How Is Choir Seating Determined?
Ever wondered why your favorite alto is seated on the third row one week and in a different spot a few weeks later? Or why the tenor from down the street is always in the back row? It has a lot to do with height. Since 2006, Choir members have been assigned seats according to height as often as possible. This makes it easier for them to see the conductor and creates a more uniform appearance for the cameras.
The seating rosters for the four sections change depending whether the Choir is in the Tabernacle or the Conference Center. A Choir member could have perhaps seven different seat assignments in a single year. Only in recording sessions-which are not televised-are seats assigned in sections rather than by height.
There was a time when Choir members had permanent seats and the only way to move down or over was for another singer to leave. "They were seats for life," explains David Gehris, who handles the men's seating. He and his wife, Debra, sang in the Choir for twenty years and they have been in charge of seating since January 2006. Before David and Debra, Jim and Ann Turner made seat assignments from 1976 to 2006.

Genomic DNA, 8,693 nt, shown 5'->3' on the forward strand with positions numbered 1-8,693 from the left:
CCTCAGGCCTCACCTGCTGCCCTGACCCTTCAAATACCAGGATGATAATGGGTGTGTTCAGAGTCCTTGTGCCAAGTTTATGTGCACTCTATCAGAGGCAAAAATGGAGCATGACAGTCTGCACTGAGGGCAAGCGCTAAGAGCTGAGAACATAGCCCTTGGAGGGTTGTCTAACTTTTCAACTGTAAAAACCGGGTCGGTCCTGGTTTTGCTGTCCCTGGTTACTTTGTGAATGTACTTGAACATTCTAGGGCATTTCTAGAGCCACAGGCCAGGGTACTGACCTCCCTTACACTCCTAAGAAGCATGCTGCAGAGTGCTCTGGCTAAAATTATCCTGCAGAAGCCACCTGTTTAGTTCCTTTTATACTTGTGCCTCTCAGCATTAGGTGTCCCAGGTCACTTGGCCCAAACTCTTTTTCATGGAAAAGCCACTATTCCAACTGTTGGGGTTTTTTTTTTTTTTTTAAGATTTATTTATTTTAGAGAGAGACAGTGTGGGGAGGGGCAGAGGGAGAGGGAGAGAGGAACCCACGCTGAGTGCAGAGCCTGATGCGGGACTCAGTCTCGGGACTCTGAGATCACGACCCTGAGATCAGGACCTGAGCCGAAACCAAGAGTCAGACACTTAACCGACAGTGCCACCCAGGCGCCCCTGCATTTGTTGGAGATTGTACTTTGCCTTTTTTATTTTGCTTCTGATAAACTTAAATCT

Women in the Choir range in height from 5'0" to 6'1" and men from 5'5" to 6'8". To receive their seat assignments in the Choir loft, women stand in their performance shoes-closed-toed, closed-heeled, to be measured. "We recommend the women wear flats," explains Debra Gehris, the women's seating manager. "Some think they would like to wear heels but after standing in them for two hours, which is very different from walking in them, they come back and remeasure in flats."